Monday, June 22, 2009

"This isn't the same dog," Dr. John Harrison

Mama arrived last Sat. afternoon for her second VOM (veterinary orthopedic manipulation) appointment with Dr. Harrison. He recognized a vast improvement right away.

"She's walking a lot stronger and is more socially aware," he said. "She's not fearful. She leaned right into me when I started to work on her."

Dr. Harrison also noted that her spinal muscles were stronger,the goal he set a week earlier when he saw her for the first time. His initial concern was to relieve stress on her spine caused by her weight.

While I was thrilled with the results I can't say I was surprised.

Several years ago I had a spaniel-dachshund mix named Ben who became paralyzed from the waist down when he was about 12 years old. A chiropractor who heard of Ben's condition through a mutual acquaintance called and asked if he could treat him. He added that he couldn't charge me because he wasn't a veterinarian, but that he had been very successful with farm animals with neurological damage and old dogs with back problems. I agreed to give it a try.

Within 3 weeks, Ben was running on Dog Beach again.

Word of his recovery spread. A reporter approached me about being interviewed for a segment on national television. Ben's veterinarian was so enthusiastic with the result, that she also appeared on the show to testify to the effectiveness of the treatment.

Today, veterinary orthopedic manipulation has entered the mainstream. Dr. Harrison routinely works on dogs, cats, birds and rabbits through his association with the San Diego Chapter of the House Rabbit Society.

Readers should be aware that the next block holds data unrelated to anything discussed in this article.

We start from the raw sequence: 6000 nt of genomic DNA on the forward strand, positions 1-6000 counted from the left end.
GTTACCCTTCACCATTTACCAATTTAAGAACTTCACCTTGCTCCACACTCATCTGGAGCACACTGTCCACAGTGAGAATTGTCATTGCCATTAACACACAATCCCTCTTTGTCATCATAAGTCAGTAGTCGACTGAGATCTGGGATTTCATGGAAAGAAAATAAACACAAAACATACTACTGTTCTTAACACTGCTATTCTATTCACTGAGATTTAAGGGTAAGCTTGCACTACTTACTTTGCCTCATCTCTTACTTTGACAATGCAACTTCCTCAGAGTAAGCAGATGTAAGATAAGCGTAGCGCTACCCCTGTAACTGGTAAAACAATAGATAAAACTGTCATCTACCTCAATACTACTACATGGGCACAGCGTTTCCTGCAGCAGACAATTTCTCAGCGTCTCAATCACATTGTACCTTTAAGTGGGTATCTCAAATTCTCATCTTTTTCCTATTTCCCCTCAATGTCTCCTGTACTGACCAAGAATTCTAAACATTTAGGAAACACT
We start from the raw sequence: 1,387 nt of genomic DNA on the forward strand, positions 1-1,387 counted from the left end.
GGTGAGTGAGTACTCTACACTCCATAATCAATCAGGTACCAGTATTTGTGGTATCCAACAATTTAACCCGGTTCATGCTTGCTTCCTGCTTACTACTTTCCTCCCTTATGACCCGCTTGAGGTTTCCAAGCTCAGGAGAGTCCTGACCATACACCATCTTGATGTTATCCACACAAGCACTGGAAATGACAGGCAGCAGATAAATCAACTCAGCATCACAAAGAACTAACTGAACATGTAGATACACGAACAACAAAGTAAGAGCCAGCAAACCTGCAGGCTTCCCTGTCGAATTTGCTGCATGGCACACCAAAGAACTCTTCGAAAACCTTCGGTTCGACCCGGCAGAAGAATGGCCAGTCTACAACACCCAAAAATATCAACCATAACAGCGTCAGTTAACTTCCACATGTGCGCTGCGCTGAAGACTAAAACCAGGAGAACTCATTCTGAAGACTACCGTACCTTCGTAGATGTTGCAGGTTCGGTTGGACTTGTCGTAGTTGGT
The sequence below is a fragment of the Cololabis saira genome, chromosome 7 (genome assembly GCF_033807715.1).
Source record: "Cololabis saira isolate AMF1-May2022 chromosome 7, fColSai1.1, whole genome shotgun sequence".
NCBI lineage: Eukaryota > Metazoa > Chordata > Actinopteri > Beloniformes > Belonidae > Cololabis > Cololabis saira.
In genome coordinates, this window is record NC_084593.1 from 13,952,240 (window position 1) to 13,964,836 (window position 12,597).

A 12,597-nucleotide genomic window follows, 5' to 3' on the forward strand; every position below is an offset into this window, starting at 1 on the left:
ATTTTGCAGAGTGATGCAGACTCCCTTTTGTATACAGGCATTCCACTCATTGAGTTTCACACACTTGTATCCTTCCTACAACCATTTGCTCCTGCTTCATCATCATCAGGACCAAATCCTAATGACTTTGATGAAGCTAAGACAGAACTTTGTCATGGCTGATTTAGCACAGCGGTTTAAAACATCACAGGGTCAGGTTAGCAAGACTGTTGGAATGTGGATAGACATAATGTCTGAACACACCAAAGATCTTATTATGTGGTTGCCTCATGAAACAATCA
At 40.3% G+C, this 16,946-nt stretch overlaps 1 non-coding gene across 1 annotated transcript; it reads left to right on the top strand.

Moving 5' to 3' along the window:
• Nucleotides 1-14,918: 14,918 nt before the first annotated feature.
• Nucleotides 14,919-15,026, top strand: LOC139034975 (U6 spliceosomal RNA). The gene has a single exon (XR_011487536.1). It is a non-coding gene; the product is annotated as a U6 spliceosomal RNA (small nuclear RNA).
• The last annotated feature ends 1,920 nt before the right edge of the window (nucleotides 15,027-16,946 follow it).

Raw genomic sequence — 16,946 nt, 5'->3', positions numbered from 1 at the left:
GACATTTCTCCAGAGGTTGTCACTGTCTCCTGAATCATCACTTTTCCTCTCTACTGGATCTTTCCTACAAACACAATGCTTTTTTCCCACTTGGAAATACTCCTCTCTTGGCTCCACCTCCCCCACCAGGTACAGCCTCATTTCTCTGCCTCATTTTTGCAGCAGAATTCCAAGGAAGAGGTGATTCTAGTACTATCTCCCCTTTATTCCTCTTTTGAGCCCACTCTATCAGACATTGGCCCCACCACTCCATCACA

I had to giggle when he described how each pet has their own way of expressing relief from pain.

"Dogs start to shake and relax after treatment," he said. "Rabbits will groom themselves. Horses will bend the neck down and lick.

"Cats are funny. They will actually push into the Vibracussor because the vibration reminds them of purring. They are not as frightened as people would think."

The cost of each treatment is $50. Dr. Harrison says it takes 3 to 5 treatments before the patient will show results.

“Afterwards, we’ll see the animal once a month or as needed,” he said. “It’s always good to use prevention rather than crisis care.”

For more information about VOM treatment call Dr. Harrison at (760) 510-8345. You can also call the Acacia Animal Health Center at (760) 745-8115 or visit

No comments:

Post a Comment